Tracking Exclusion: Interim Report

Since September 4th, 2018, BCEdAccess has been collecting data on the exclusion of students with disabilities from schools in BC. It is our intention to highlight some of the systemic issues so that districts may start looking at this data themselves and work on solutions.

TRACKING EXCLUSION: BCEdAccess’ Exclusion* Incident Report Form

In this, our first interim report, we note that all grades, from K-12, are represented by survey respondents. Here are some of the findings so far:

Districts:

35 out of 60 districts have reports of exclusions

What does this mean? It’s hard to say, but probably this is more about the survey’s reach than anything. If we were to do more outreach in the unrepresented districts we might see more exclusion. What it does tell us is that this is not an issue that’s isolated to only a few districts. Some of the more populated districts have a larger piece of the pie chart, but this could be due to over-representation – it’s hard to ascribe the results to any one district having more or less successful outcomes.

The takeaway? It happens everywhere, in urban and rural districts, it’s not rare and it’s not unusual.

How many people?

As of this writing we’ve had 228 reports. But this doesn’t tell the whole story.

The majority of the submissions are a single report documenting repeated instances of exclusion. In future surveys we will need to add something to the design to allow better tracking of this.

We made the attempt to tally the single instances of daily exclusion. It was difficult to be precise, but the number is over 1200.

What kind of schooling?

96.8% public school and 3.2% independent school

For comparison, overall independent school enrollment is 12.9% of all students in BC.

Is your child designated?

5.4% of respondents said their child is waiting for assessment.

What are the designations of the other 94.6%? Highly varied.

Categories A, C, D, E, F, G, H, P and Q all represented

Category descriptions:

  • Level 1
    • Physically Dependent (A)
    • Deafblind (B)
  • Level 2
    • Moderate to Profound Intellectual Disability (C)
    • Physical Disability or Chronic Health Impairment (D)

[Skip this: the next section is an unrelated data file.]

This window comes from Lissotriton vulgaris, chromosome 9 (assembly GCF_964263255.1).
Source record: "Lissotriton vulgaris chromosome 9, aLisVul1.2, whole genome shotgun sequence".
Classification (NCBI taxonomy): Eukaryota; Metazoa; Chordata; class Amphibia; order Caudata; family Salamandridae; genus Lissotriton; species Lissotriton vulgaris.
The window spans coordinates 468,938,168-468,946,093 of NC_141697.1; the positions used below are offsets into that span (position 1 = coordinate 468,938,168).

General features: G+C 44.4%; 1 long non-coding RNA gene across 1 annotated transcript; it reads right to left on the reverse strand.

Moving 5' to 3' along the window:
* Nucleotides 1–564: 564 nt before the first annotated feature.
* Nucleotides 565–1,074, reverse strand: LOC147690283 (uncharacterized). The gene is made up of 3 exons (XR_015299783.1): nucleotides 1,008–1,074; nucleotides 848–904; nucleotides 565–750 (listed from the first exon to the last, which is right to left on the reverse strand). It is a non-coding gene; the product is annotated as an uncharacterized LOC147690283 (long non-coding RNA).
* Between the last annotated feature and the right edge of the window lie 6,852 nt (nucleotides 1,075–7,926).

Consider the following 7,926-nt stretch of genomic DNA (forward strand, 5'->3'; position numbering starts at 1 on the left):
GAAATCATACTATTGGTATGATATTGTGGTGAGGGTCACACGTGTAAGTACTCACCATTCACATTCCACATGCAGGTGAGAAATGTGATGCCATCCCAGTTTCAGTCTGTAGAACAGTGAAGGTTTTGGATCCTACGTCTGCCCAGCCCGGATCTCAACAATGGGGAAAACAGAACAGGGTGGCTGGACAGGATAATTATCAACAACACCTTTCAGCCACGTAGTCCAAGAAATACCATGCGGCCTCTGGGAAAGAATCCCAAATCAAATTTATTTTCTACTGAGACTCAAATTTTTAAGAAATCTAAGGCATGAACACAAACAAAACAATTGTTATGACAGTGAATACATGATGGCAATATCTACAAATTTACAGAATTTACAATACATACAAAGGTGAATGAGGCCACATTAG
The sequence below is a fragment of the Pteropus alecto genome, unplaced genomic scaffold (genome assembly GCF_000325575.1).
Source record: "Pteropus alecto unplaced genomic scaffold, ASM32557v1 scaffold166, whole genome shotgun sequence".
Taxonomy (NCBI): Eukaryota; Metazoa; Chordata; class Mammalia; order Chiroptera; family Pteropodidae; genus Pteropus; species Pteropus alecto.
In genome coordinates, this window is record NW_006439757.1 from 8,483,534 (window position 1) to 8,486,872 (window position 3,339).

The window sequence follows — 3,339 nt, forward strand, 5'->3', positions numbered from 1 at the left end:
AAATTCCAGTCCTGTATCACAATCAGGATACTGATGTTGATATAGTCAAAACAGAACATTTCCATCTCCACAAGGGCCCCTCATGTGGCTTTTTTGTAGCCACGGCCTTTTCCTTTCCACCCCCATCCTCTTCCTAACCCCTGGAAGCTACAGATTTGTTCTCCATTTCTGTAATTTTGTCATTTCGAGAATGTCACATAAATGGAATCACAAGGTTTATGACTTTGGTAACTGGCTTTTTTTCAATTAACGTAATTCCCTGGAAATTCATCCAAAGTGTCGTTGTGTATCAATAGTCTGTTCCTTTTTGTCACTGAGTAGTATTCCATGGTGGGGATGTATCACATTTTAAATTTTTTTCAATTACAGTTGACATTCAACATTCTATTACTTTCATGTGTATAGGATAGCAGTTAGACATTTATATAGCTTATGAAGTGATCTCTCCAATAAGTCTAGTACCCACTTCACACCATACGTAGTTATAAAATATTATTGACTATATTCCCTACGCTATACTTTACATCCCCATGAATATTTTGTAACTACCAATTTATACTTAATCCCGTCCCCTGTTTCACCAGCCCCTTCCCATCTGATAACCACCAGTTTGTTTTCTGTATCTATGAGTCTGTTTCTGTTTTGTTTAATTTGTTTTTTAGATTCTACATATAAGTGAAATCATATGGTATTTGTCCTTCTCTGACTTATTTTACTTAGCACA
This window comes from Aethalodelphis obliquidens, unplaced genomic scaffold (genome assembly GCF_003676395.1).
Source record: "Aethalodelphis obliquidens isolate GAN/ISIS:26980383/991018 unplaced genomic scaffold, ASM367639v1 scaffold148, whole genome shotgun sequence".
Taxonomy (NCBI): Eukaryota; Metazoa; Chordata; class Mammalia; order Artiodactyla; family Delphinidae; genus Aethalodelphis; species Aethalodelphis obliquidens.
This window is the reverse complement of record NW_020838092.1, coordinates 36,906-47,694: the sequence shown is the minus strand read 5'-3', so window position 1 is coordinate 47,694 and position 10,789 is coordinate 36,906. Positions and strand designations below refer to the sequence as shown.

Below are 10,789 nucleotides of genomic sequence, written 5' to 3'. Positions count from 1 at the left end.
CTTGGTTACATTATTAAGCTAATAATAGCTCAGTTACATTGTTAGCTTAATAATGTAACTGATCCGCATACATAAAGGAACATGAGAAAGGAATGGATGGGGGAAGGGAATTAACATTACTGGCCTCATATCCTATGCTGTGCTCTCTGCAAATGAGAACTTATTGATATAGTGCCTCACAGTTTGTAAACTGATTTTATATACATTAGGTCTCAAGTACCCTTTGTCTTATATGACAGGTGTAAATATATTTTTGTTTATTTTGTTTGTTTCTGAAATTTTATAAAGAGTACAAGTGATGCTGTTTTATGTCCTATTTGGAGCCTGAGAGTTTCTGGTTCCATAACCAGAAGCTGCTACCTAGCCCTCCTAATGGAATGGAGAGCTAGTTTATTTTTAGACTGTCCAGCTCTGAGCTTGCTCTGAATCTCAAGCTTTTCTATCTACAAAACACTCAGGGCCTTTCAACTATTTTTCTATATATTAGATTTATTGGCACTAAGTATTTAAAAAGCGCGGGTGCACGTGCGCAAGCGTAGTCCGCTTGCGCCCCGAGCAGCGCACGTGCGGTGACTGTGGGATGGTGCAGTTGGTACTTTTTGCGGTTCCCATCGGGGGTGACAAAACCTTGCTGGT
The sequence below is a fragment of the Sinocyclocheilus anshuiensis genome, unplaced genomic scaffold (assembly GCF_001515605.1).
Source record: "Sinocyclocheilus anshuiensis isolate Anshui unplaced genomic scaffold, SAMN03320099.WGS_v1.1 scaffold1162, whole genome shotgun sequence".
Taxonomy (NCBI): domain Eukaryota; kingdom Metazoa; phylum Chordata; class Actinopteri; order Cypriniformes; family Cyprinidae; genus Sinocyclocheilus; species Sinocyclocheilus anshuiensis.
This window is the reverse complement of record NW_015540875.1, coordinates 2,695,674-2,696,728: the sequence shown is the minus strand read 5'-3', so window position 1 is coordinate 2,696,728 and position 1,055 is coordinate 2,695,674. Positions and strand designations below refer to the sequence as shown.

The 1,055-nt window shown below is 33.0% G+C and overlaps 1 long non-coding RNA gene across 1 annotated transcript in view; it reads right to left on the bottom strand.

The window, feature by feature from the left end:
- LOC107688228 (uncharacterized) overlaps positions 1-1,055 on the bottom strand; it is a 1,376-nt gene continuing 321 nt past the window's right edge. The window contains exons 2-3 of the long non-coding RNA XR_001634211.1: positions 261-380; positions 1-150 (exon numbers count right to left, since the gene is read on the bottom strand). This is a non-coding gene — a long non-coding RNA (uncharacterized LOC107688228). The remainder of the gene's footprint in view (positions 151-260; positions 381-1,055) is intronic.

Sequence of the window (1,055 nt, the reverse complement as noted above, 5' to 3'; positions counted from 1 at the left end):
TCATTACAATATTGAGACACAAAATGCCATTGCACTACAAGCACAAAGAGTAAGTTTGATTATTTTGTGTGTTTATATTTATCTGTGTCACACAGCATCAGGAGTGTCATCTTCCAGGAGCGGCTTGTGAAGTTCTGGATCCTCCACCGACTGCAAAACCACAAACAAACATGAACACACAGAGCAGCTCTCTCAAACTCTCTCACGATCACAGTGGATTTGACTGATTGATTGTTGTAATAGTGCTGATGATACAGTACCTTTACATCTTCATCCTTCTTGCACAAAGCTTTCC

• Visual Impairment (E)
    • Deaf or Hard of Hearing (F)
    • Autism Spectrum Disorder (G)
  • Level 3
    • Intensive Behaviour Interventions or Serious Mental Illness (H)

H (Students Requiring Intensive Behaviour Intervention) has by far the highest representation at 65.4%

How much time was missed?

This was very well covered by BCCPAC in their report of last year. They surveyed over 800 parents and documented clearly just how much educational time has been missed by students not attending full days of school. Here is their report:

Students With Special Needs Not Attending Full Days

Here’s how it looks so far in our survey:

hours of exclusion

This pie chart requires some discussion. By far the largest category is ‘Other’, at 35.7%.

All but 2 of those who chose “Other’ indicated they chose it so that they could cite either multiple days of exclusion, or an issue that is continuous and ongoing.

This leads into why children are being excluded. Below is just a sampling of the types of exclusion cited.

There are multiple examples of each type of exclusion listed:

-Being asked not to bring their child for the first one to four weeks of school

-Is only allowed to attend 2 hours per day

-Is not allowed to attend until there is an EA in place

-Missing a half day weekly

-excluded because of bullying or other safety concerns

-If parent can attend, child can attend, but if not, child cannot attend as there are no supports

-can only attend a short part of the day; no plans to extend the time because there is no staff

-Not enough funds to support child full time

-Excluded from every field trip so far

-Excluded from all extra-curriculars

-Excluded from course because the course materials are not adapted

-Excluded from elective high school courses

Often we hear from school districts that these exclusions are mostly agreements with parents. I suppose they can say this because parents often do agree. Here’s the thing, though:

a) Most parents don’t know it’s an option to refuse, and b) Many parents cited feeling ‘forced’ into agreeing to the exclusion, and only some of them are actually appealing the decision. In the main, parents are more apt to try to work collaboratively with the school, in the meantime disrupting things at home to find a way to make these shortened days or unexpected exclusions work.

Was the child’s usual support personnel absent?

personnel absent

We had expected to see here that the most common answer was yes.

In fact, the two biggest answers were ‘No’, and “My child has no usual support personnel’.

What this tells us is that the usual staff are there, there just aren’t enough of them. And that 35.1 percent of children being excluded have no support personnel at all.

Was your child physically restrained?

Inclusion BC has done 2 reports on this issue at this point – Stop Hurting Kids 1 and 2. Read them here:

Stop Hurting Kids

Their surveys indicate that not only does seclusion and restraint happen alarmingly frequently, but that there has been no great change over a 5 year period. This requires urgent attention.

Our survey shows, so far, that 4 percent said yes, their child was restrained.  That’s 9 children (out of 228) too many.

Also worrying is the 19.2% of respondents who said ‘not sure’. With some children being nonverbal or having other communication deficits, it’s hard to know for sure what is happening at school.

Is there anything else you would like to include?

There was a great deal that respondents wanted to add. Many were more specific descriptions of the circumstances of their child’s exclusions. Some took the time to say how important the relationship with the school team was to them, and they expressed their fear of jeopardizing that by complaining. Mental health concerns feature prominently.